Microcosms – Just Fell Off the A’la Carte

Here it is, your weekly reminder that free-to-play games are not only here to stay, but are indeed the way of the future. If you are a fan of Vindictus, open beta is only a week or so away, so stay tuned for the announcement.

This past week has been filled with incredible highs and shattering lows for me on a personal level. The wife and I finally closed escrow on a house we had been pursuing for a while, but with renters ready to move into our former residence (and us motivated to get out quickly so we could capitalize on the juicy rental income) our move was one that could only be described as hectic. While my spouse may consider the broken china our worst loss of the whole affair, I have to think that I was the biggest loser in going almost a week without an internet connection. I haven’t had game withdrawals like this in nearly a decade, and once again an SOE game is to blame. My relationship with EverQuest II Extended has reached that dangerous addiction stage and I just can’t help it. I did, however, come across something that got me fired up. You will have to keep reading to see what it was.

It’s no secret that the world of Norrath holds a special place in my heart. I cut my MMOG teeth in EverQuest, learning the ropes of hardcore raiding and forging friendships that have lasted to this day. The shattered version of the future that is EverQuestII has been one of my favorites since its first day of closed beta, and the opening of EQ2X has elevated its status from that of a fallback game to being my main MMOG. Last week I wrote a pretty glowing overview of my experience with the first 20 levels or so, and while I still stand by that analysis, I have stumbled upon something that has really gotten my goat. 

EQ2X has four different levels of membership available: Basic, Silver, Gold or Platinum.  Each level ramps up the available content, with Basic being limited to only the most rudimentary aspects of the game. This is pretty common practice so far in pay-to-play turned free-to-plays, and compared to the other examples EQ2X gives their lowest level players the most to do by far. Silver level is attained by purchasing any amount of Station Cash and opens up even more access to the world, while Gold and Platinum levels are only available to players who purchase a subscription plan. Gold is the access level given to month-to-month subscribers or Sony Station Pass subscribers, and Platinum is for those who purchase their game time in one year chunks. I chose to go for the Gold via the Station Pass option, because I have characters on nearly every game that SOE offers in the package and I enjoy firing them up from time to time. Now I am certainly guilty of not reading the fine print, but when I discovered the main difference between the final two membership levels, gold and platinum, I was not a happy camper.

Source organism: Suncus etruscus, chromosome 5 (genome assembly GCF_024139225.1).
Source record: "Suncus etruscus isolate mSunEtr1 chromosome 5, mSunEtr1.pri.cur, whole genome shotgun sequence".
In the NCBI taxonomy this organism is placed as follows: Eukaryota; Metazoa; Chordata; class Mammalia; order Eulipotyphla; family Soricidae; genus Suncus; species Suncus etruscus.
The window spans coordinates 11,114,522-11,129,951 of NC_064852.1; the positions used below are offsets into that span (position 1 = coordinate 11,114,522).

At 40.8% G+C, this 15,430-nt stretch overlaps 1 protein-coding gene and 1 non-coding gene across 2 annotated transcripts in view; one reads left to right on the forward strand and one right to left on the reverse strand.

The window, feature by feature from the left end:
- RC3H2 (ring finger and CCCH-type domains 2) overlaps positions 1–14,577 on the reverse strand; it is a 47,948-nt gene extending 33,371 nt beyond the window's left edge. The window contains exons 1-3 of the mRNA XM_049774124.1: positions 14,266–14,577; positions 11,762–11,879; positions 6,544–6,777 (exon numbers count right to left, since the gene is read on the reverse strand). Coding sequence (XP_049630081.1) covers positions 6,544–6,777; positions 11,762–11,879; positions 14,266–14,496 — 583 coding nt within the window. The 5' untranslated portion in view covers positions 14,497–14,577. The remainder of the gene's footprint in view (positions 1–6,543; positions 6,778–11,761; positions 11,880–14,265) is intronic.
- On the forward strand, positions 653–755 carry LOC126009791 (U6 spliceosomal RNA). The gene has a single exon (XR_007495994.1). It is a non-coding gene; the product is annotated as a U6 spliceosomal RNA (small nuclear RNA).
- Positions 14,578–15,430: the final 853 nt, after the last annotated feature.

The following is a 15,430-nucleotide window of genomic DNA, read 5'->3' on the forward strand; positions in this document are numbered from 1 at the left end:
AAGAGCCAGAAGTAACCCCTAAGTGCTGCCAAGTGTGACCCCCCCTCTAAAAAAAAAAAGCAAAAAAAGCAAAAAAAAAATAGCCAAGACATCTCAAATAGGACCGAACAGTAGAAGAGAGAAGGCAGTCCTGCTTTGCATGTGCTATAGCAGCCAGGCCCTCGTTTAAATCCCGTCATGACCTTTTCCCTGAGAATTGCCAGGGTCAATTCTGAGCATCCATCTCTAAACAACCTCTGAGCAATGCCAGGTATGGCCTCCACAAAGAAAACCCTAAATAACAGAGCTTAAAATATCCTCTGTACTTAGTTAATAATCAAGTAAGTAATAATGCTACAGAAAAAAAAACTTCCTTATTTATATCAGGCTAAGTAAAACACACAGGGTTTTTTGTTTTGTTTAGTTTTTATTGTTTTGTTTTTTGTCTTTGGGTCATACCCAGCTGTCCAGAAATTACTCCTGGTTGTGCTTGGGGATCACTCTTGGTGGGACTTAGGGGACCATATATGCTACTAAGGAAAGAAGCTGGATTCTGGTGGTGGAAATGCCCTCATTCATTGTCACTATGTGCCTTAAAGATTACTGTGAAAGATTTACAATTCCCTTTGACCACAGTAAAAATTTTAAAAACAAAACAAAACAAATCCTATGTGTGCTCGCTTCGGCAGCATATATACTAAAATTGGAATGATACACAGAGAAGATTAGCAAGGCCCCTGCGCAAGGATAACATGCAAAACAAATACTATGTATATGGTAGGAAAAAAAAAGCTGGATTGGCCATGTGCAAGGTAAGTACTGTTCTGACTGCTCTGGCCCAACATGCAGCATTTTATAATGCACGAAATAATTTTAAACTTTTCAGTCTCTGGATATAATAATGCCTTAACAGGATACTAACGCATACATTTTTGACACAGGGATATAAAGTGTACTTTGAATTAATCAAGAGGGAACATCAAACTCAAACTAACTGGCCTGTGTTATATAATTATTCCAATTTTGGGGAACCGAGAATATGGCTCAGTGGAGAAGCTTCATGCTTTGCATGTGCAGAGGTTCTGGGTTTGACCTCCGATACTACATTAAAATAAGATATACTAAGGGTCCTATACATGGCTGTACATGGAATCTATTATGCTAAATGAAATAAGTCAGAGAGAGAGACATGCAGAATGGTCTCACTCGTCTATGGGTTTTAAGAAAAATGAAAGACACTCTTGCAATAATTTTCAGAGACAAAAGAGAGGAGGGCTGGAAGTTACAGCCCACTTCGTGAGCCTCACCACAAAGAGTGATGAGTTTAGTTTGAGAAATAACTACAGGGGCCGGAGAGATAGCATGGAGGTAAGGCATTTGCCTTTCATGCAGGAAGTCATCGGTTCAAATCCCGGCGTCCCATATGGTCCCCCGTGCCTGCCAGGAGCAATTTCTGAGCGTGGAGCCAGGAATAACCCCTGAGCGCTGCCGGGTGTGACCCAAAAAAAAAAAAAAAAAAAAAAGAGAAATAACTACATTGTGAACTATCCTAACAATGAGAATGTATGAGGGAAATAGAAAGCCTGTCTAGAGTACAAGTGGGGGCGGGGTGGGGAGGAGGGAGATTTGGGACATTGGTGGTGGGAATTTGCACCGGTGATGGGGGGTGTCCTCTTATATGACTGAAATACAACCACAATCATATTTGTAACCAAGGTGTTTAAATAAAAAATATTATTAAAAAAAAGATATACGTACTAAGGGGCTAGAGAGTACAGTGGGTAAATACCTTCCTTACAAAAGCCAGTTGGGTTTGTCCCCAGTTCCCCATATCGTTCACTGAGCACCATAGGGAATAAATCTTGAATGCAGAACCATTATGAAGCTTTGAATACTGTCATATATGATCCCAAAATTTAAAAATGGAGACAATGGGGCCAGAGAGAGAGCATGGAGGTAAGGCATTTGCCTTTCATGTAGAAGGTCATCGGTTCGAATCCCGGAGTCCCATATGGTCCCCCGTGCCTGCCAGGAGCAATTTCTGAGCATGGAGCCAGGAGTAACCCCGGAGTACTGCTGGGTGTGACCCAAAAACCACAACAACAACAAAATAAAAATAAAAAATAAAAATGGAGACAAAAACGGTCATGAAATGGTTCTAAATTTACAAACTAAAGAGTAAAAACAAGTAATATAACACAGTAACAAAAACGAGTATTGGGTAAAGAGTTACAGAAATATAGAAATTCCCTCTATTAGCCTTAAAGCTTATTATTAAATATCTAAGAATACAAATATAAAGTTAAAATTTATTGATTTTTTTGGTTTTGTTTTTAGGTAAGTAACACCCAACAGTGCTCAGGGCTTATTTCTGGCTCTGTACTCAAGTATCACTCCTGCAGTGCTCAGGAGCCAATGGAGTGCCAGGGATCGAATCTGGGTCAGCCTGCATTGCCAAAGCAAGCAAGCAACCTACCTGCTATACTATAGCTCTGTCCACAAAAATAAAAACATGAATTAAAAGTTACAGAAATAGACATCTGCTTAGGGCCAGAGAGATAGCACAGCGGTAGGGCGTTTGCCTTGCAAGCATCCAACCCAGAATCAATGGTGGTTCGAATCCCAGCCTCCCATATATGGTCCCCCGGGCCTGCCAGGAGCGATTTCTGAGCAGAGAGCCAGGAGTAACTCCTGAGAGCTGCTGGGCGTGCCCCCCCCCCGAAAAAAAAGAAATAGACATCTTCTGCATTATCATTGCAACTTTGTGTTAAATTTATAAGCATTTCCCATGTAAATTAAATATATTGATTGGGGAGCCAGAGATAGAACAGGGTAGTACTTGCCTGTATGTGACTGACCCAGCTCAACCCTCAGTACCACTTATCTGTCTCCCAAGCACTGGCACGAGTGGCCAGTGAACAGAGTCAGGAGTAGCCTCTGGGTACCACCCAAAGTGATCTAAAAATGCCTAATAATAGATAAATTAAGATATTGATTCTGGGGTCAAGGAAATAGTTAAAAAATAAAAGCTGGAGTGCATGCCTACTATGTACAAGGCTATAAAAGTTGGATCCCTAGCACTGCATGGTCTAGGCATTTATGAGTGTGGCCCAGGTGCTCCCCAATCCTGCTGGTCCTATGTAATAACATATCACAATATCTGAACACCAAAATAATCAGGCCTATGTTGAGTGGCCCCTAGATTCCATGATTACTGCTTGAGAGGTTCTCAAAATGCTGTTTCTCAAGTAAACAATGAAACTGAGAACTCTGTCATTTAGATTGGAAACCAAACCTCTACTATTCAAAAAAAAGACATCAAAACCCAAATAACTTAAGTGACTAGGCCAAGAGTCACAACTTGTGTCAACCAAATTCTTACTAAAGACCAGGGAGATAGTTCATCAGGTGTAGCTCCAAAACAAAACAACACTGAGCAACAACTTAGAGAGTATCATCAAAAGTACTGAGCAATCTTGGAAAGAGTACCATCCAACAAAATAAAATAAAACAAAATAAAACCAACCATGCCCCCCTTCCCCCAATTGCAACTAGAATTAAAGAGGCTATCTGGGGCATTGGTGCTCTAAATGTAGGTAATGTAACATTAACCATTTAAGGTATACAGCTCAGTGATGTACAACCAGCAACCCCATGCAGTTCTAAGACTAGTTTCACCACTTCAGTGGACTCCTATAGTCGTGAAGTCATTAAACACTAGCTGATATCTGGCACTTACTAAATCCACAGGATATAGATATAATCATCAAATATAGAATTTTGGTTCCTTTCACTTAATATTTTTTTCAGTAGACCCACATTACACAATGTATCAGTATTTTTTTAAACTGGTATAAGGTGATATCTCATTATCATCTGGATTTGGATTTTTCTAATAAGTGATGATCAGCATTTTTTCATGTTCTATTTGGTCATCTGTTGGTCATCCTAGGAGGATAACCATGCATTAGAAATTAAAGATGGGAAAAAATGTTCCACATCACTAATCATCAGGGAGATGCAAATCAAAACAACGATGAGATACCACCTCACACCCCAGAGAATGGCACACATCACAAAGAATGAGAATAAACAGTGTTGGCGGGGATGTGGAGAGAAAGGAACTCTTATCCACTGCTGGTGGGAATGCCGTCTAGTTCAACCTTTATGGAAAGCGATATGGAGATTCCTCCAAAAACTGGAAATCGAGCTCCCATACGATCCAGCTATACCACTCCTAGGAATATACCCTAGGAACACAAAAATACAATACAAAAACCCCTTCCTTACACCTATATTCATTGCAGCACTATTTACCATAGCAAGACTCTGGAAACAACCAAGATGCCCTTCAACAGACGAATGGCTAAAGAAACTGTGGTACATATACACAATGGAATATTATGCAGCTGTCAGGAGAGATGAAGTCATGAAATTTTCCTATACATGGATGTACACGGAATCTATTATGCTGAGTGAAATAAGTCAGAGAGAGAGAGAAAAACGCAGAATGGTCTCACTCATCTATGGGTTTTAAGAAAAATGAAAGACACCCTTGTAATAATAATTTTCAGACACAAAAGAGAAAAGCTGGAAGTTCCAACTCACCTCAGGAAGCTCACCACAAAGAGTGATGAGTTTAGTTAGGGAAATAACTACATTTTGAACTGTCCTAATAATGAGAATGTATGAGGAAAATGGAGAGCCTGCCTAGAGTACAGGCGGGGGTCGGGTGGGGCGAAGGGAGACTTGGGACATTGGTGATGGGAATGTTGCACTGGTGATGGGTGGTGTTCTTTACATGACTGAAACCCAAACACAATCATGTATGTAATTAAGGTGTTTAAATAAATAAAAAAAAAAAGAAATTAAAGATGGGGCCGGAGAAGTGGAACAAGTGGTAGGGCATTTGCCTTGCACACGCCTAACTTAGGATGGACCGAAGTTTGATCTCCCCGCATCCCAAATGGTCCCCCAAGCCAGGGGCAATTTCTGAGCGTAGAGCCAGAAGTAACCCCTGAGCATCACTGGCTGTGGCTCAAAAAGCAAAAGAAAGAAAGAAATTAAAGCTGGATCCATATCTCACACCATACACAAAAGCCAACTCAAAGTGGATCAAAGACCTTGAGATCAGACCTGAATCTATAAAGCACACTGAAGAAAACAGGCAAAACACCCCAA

EverQuest and EverQuest2 split their races up by alignments with choices of Good, Evil and Neutral. Players of every membership level, except for Platinum, must purchase the Good and Evil aligned races. I understand a company’s desire, and need, to make money to continue to support their game, but I really felt that having to purchase such a basic component of the game after ponying up a subscription fee was a bit over the top.. If you wanted to open up all of the unavailable races, the cost would come to about $45, an amount that while not astronomical is still a hefty chunk of change.
EQ2X offers so many items in their cash shop, and has such a compelling product with extremely high levels of character attachment, that gating such core content is an unnecessary step.  I think a better incentive to get players to commit to a one year subscription plan would be to include a monthly deposit of Station Cash into their accounts. Enticing a player base that has already shown a willingness to spend by giving them “free” money seems like a great means of positive reinforcement.

Even if no adjustment is made to the existing pricing structures EQ2X is still a great deal that is worth checking out. What’s your take on the various pricing structures being used in free-to-play games currently? What works for you and what doesn’t? Let us know in our forums and keep checking back with Microcosms for more on EQ2X and all the latest in free-to-play gaming

Not a playable race, but if it were you can be sure it would be an expensive one. 

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